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  6. Mathematicus

    Mathematicus A-List Customer

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    It is not necessarily true that an extended and padded shoulder will look bad and sloppy. Apart from having the right shape for this features, I think that the key element is the cut of the coat itself.

    I have to say that, while I'm not a fan of extra-wide shoulders in general, there were some elegant results even in the 90s aestethics. However, these examples were almost invariably belonging to bespoke garments. Cutting a wide and padded shoulder that doesn't look like you're carrying two bags on each side is not easy at all.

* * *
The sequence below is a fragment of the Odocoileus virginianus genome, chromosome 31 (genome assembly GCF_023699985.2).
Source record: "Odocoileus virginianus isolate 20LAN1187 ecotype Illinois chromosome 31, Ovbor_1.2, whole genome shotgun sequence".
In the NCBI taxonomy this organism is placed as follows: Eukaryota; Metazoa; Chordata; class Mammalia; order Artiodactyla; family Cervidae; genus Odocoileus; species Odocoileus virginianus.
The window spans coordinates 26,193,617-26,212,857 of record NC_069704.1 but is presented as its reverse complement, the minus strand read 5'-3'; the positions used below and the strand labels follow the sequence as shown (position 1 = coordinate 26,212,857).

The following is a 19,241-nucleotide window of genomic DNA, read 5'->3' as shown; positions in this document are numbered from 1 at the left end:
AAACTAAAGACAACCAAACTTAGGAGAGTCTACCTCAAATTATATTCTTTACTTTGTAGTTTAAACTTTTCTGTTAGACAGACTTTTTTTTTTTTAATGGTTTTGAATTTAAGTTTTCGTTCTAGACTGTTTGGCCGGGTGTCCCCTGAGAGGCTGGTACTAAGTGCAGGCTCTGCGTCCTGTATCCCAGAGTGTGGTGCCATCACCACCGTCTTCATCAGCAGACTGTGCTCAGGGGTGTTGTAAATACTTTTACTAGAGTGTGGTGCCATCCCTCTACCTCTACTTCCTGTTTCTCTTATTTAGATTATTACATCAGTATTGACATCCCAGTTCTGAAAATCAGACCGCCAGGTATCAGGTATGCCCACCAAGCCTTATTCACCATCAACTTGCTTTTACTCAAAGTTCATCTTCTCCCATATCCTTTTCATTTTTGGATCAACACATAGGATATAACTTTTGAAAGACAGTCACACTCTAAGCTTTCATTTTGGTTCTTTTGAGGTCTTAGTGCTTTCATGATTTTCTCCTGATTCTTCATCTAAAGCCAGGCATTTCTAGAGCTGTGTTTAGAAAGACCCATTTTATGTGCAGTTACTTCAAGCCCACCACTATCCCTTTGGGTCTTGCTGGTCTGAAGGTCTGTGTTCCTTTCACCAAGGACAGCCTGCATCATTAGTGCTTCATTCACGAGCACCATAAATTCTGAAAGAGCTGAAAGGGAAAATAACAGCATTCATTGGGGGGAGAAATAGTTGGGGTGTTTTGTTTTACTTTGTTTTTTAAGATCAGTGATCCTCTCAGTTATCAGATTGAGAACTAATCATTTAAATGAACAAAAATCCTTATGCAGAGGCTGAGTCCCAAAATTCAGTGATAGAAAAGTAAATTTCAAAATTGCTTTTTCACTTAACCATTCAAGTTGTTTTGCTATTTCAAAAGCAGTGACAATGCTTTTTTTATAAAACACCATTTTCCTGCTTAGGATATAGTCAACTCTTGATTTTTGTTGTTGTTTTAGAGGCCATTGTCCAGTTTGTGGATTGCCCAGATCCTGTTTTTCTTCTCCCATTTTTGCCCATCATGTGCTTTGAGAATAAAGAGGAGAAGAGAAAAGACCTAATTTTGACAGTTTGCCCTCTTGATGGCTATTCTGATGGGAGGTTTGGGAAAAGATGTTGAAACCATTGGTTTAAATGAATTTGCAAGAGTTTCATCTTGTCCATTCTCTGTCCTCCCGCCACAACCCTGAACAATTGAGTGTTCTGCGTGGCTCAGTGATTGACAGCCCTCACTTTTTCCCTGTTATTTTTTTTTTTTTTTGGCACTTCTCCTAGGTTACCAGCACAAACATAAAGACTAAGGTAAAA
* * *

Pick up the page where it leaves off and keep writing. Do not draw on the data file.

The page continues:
While I prefer a closer cut shoulder, I feel that the modern ones are cut too close to the body. In particular, the back part is too tight and restricts forward movement. This applies even with garments from well known "in fashion" bespoke tailors who cut jackets so tight that you worry about breaking them when breathing. The reason is that nowadays having some ease across the shoulder blades is considered sign of "poor fitting" and "droopy shoulders". Instead, one can well have close cut shoulders with normal padding but a lot of ease in the back that won't restrict movement.